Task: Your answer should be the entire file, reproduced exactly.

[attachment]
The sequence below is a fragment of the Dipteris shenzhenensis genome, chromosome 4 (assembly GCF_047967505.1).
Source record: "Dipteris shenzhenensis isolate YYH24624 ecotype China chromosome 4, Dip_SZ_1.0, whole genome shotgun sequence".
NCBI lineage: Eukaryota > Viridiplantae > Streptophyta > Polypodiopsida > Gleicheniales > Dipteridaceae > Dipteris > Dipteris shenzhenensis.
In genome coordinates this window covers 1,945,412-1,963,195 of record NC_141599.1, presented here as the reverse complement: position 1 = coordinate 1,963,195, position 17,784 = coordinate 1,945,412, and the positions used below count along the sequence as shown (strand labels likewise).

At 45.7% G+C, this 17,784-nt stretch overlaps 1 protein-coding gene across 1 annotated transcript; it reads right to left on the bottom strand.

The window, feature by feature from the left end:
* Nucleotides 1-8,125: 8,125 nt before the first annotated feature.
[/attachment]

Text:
The sequence below is a fragment of the Dipteris shenzhenensis genome, chromosome 4 (assembly GCF_047967505.1).
Source record: "Dipteris shenzhenensis isolate YYH24624 ecotype China chromosome 4, Dip_SZ_1.0, whole genome shotgun sequence".
NCBI lineage: Eukaryota > Viridiplantae > Streptophyta > Polypodiopsida > Gleicheniales > Dipteridaceae > Dipteris > Dipteris shenzhenensis.
In genome coordinates this window covers 1,945,412-1,963,195 of record NC_141599.1, presented here as the reverse complement: position 1 = coordinate 1,963,195, position 17,784 = coordinate 1,945,412, and the positions used below count along the sequence as shown (strand labels likewise).

At 45.7% G+C, this 17,784-nt stretch overlaps 1 protein-coding gene across 1 annotated transcript; it reads right to left on the bottom strand.

The window, feature by feature from the left end:
* Nucleotides 1-8,125: 8,125 nt before the first annotated feature.